By Hussein Ahmed
Up to 116 Somali refugees were today returned home from the largest refugee camp in the World marking a new phase in the voluntary repatriation exercise.
Two planes carrying the refugees earlier today left the camp which is still home to 333,000 Somali refugees arriving in Mogadishu hours later.
The UNHCR said in a statement that this was the result of efforts by the Tripartite Commission formed by UNHCR and the Governments of Kenya and Somalia, to step up support for voluntary repatriation of Somali refugees.
The Commission met on 29 July and agreed to scale up assistance to Somali refugees in Kenya wishing to return home and agreed on a strategy that envisages the voluntary repatriation of some 425,000 Somali refugees over a five year period.
“Despite the fragile security environment situation in Somalia, refugees have started to return. In response to signs of increasing stability in Somalia, between December 2014 and early August, 2,969 Somali refugees have returned to the districts of Luuq, Baidoa and Kismayo, with UNHCR support as part of the pilot phase” said the UN refugee agency in the statement.
This comes even as more people left the camp in the past few months without receiving assistance from UNHCR.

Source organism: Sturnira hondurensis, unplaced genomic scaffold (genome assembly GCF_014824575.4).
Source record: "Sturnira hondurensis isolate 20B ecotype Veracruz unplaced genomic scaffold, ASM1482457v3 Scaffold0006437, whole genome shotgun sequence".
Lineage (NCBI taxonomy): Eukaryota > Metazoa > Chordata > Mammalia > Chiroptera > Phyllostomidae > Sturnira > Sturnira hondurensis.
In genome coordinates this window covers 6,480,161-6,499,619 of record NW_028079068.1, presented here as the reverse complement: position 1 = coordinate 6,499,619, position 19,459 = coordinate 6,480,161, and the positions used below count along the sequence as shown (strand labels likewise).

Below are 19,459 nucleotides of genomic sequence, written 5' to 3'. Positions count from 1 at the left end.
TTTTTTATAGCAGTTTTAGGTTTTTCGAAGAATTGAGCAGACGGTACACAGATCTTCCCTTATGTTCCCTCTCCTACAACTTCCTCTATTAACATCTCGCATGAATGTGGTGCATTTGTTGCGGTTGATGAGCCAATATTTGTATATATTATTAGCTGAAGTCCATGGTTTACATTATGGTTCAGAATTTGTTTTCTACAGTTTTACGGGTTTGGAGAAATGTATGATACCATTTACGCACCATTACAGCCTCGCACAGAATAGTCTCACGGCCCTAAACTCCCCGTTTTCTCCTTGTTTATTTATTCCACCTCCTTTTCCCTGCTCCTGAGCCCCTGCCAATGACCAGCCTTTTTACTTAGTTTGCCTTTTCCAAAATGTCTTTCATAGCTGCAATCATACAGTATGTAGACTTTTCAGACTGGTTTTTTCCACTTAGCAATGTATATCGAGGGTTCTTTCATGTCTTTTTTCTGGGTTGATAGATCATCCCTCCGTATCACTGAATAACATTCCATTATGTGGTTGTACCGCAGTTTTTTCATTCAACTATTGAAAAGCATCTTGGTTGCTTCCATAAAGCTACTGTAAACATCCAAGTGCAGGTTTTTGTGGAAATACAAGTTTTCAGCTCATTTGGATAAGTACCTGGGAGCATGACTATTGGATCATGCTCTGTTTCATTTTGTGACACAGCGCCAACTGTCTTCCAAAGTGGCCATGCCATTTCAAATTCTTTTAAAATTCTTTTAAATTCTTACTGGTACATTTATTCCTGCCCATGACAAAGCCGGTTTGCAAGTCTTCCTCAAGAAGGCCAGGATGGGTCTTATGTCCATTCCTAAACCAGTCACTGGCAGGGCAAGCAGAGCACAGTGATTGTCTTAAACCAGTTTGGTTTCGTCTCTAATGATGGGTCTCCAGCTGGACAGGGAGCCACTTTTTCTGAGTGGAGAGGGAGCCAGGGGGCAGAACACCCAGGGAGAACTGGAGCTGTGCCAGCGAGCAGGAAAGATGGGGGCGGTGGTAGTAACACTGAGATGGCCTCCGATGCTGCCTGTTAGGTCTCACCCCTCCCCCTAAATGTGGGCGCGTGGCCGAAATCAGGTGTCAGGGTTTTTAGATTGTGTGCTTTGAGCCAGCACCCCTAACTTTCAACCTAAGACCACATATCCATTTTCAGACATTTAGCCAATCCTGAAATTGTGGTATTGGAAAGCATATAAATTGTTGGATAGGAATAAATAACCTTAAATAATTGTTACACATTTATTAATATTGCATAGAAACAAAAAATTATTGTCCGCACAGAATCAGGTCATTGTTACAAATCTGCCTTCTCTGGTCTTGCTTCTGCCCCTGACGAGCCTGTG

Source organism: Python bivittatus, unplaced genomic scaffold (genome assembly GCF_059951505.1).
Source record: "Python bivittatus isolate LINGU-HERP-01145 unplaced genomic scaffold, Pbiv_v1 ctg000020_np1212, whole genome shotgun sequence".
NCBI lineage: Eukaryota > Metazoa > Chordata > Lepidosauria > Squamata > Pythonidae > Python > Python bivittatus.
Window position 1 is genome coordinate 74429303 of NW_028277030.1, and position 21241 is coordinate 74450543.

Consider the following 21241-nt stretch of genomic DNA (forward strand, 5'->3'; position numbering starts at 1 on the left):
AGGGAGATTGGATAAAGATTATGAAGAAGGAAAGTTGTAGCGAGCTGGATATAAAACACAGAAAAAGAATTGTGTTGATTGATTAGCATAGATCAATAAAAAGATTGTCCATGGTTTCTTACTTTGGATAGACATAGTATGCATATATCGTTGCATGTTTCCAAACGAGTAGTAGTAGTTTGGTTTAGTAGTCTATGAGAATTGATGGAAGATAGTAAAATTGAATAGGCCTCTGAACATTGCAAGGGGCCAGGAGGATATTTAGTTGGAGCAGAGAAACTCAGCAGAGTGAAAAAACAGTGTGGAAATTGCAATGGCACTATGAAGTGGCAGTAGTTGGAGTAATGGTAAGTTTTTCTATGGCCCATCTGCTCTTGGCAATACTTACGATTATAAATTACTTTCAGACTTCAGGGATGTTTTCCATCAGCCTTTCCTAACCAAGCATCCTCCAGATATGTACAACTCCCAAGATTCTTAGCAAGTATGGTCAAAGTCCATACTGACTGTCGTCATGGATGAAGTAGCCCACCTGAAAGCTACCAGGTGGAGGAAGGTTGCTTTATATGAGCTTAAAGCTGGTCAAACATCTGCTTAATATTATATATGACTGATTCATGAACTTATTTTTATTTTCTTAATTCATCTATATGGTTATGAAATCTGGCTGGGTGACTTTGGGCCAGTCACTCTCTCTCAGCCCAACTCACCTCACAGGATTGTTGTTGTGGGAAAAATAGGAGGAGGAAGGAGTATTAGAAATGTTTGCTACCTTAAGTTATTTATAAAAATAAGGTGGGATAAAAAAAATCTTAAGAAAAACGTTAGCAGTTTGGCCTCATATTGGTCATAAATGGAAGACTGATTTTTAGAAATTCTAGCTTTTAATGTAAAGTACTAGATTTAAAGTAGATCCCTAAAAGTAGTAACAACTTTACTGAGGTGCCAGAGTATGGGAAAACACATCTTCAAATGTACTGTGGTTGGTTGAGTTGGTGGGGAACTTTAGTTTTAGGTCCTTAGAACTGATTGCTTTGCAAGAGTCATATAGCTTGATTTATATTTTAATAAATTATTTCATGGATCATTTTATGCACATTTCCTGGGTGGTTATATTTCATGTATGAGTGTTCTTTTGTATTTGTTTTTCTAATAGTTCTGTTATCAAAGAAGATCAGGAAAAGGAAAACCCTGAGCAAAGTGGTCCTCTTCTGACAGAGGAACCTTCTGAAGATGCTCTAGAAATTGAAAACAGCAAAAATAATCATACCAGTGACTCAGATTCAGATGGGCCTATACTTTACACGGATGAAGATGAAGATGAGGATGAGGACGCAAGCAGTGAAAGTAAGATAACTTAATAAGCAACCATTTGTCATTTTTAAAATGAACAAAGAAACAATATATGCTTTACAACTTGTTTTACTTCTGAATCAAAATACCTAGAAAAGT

Under the current agreement assistance will be provided to returnees to any area of Somaliland, Puntland and South Central Somalia. UNHCR support includes standardized financial and in-kind assistance to ensure safe and dignified return, as well as longer-term support to help returnees reintegrate in areas they once fled from.
“The majority of the returns from Kenya to Somalia will continue to take place by road as has been the case during the pilot phase, and only for people with specific protection needs will UNHCR facilitate airlifts” said the UNHCR.
The UN body says comprehensive development efforts are planned for nine districts in South Central regions – namely Mogadishu, Afgoye, Jowhar, Balcad, WanlaWeyn and Belet Weyne as well as Luuq, Baidoa and Kismayo.
Development efforts in these areas aim to strengthen access to employment opportunities as well as health, education and other public services to anchor returns in Somalia.
“UNHCR together with the two governments involved will strengthen efforts to rally international support for comprehensive and community-based interventions to support the refugees and their communities” said the UN body.
A portfolio of humanitarian and development projects is being designed with the aim of creating a solid foundation for strengthening the resilience of the refugee and host communities in Kenya, preparing refugees for durable solutions, and creating conditions in Somalia that are conducive to meaningful and sustainable reintegration. The portfolio of projects will be presented at a Pledging Conference that will take place later this year.
The Tripartite Commission was established following the signing of the Tripartite Agreement between the Government of the Republic of Kenya, the Government of the Federal Republic of Somalia, and UNHCR, in November 2013 to govern the safe, dignified and voluntary repatriation of Somali refugees from Kenya.
Following more than two decades of instability in Somalia compounded by consequences of recurring natural hazards, urgent solutions are needed for the 1.1 million internally displaced Somalis as well as the more than 900,000 Somali refugees hosted in the region, half of whom reside in Kenya.